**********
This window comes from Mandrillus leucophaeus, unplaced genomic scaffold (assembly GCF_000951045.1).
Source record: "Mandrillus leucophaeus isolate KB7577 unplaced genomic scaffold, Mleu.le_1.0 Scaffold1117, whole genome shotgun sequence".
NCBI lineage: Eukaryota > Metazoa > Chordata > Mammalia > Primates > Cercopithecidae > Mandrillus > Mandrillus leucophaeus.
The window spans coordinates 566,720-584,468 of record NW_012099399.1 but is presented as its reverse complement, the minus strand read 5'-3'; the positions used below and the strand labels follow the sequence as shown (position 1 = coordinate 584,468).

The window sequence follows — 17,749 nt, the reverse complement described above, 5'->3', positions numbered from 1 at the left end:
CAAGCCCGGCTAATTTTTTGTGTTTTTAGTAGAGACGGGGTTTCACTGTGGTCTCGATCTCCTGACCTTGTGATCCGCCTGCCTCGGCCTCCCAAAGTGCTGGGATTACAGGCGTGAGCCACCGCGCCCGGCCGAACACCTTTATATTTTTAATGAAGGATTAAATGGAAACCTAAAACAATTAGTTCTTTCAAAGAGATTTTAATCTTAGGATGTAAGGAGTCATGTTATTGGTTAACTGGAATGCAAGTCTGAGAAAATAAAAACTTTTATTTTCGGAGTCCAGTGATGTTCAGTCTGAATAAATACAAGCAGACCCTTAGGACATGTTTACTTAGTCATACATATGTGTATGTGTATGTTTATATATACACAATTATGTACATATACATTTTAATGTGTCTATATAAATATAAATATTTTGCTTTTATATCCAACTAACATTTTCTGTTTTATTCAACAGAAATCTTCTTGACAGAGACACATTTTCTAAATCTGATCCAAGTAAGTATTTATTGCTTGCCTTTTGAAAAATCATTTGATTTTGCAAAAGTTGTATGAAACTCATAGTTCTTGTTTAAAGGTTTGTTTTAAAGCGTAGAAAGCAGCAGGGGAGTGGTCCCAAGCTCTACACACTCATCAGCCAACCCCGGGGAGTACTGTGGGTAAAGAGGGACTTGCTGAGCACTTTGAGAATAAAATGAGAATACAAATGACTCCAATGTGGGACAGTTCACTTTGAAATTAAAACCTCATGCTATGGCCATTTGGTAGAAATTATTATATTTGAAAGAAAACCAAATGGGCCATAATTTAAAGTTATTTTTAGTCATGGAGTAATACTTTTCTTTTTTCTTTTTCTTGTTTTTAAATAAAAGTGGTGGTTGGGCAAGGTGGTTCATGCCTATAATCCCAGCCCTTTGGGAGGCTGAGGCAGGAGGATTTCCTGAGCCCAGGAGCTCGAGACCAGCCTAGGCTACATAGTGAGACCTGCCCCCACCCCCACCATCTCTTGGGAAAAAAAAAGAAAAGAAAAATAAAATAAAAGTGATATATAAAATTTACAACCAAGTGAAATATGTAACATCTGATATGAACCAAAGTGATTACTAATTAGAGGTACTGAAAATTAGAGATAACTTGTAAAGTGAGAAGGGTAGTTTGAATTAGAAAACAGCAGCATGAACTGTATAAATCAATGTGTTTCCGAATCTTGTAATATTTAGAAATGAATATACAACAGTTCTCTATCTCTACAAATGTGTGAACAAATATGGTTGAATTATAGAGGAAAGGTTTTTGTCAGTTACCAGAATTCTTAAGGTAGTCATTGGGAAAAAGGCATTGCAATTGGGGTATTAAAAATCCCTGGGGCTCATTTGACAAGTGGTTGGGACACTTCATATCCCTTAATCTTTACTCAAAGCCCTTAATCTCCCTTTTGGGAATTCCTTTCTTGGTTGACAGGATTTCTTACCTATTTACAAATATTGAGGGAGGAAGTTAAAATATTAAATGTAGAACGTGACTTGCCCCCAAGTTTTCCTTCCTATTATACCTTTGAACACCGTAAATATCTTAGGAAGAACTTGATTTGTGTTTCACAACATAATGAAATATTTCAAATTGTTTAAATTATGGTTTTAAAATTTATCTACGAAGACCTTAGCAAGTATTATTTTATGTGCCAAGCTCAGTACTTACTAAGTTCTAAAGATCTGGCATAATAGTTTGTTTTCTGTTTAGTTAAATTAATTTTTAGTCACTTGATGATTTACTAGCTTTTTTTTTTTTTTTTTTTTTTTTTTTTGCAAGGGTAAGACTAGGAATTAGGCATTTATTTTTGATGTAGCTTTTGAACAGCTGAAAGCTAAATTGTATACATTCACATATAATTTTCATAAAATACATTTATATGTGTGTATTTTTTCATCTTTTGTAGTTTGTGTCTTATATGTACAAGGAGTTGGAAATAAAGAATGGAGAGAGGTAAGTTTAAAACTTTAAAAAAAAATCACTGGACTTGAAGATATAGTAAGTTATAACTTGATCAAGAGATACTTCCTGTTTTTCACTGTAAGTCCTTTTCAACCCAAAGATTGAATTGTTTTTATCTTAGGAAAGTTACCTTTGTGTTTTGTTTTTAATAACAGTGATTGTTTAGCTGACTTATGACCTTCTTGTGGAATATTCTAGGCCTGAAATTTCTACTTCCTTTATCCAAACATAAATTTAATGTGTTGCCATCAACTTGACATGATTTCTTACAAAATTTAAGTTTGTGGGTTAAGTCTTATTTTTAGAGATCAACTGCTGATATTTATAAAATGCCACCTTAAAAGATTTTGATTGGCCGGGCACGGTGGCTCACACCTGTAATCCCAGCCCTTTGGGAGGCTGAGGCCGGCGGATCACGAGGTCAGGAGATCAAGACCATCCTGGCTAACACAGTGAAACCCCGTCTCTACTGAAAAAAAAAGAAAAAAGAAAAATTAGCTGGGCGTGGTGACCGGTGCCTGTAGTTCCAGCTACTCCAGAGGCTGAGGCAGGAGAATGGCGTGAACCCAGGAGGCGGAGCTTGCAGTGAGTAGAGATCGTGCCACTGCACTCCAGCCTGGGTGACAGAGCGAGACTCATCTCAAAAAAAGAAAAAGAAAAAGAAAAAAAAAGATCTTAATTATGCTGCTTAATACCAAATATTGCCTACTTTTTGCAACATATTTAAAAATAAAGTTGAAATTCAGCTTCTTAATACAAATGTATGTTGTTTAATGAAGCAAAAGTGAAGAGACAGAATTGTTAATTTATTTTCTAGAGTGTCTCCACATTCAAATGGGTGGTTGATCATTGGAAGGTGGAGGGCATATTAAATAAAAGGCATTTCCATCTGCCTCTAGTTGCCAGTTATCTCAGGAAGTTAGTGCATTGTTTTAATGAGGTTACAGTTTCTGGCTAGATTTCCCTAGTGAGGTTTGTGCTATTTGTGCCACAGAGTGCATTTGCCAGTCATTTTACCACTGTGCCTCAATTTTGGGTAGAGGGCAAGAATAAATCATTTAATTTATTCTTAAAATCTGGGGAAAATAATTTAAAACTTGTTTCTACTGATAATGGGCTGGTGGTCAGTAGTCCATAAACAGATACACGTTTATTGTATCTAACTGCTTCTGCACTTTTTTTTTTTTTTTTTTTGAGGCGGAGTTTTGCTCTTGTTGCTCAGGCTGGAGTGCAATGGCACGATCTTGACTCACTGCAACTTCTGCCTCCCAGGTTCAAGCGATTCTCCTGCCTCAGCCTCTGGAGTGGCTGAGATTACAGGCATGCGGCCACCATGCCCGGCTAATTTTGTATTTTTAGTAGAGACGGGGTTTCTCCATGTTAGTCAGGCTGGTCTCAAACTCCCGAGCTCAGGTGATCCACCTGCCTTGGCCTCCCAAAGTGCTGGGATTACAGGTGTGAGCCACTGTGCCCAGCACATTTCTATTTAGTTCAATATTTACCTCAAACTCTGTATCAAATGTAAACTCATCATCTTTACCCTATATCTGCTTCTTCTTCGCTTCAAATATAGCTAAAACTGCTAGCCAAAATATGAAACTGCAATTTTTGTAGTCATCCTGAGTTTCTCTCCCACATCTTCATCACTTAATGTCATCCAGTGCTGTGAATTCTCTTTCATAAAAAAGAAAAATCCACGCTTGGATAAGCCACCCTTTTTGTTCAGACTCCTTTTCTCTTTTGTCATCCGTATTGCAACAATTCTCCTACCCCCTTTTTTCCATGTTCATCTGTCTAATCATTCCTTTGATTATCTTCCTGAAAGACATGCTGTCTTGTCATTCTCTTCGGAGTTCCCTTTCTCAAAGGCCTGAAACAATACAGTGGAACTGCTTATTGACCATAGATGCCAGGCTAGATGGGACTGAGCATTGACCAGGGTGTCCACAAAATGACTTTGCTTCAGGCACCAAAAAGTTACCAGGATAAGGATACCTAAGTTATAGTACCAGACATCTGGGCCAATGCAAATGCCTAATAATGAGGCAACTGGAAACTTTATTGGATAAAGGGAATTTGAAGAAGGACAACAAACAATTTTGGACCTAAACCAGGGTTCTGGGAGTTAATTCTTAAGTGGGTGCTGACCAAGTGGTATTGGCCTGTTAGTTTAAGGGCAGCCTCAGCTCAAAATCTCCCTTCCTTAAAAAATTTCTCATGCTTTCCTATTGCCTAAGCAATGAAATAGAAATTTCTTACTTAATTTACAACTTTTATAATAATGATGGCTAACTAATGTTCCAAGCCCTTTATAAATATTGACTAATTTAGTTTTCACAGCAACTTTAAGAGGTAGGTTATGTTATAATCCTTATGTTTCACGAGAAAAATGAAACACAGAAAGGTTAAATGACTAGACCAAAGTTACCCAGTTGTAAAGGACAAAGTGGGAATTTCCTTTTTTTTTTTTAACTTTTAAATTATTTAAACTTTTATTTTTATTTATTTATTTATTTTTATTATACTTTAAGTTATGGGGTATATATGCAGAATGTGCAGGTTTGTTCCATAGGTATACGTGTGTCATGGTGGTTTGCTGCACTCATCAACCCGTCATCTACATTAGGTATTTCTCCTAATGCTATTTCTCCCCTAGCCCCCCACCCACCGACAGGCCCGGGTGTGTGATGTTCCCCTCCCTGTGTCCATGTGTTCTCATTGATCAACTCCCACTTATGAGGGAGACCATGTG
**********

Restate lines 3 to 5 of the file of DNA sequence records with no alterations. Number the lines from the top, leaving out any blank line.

NCBI lineage: Eukaryota > Metazoa > Chordata > Mammalia > Primates > Cercopithecidae > Mandrillus > Mandrillus leucophaeus.
The window spans coordinates 566,720-584,468 of record NW_012099399.1 but is presented as its reverse complement, the minus strand read 5'-3'; the positions used below and the strand labels follow the sequence as shown (position 1 = coordinate 584,468).

The window sequence follows — 17,749 nt, the reverse complement described above, 5'->3', positions numbered from 1 at the left end: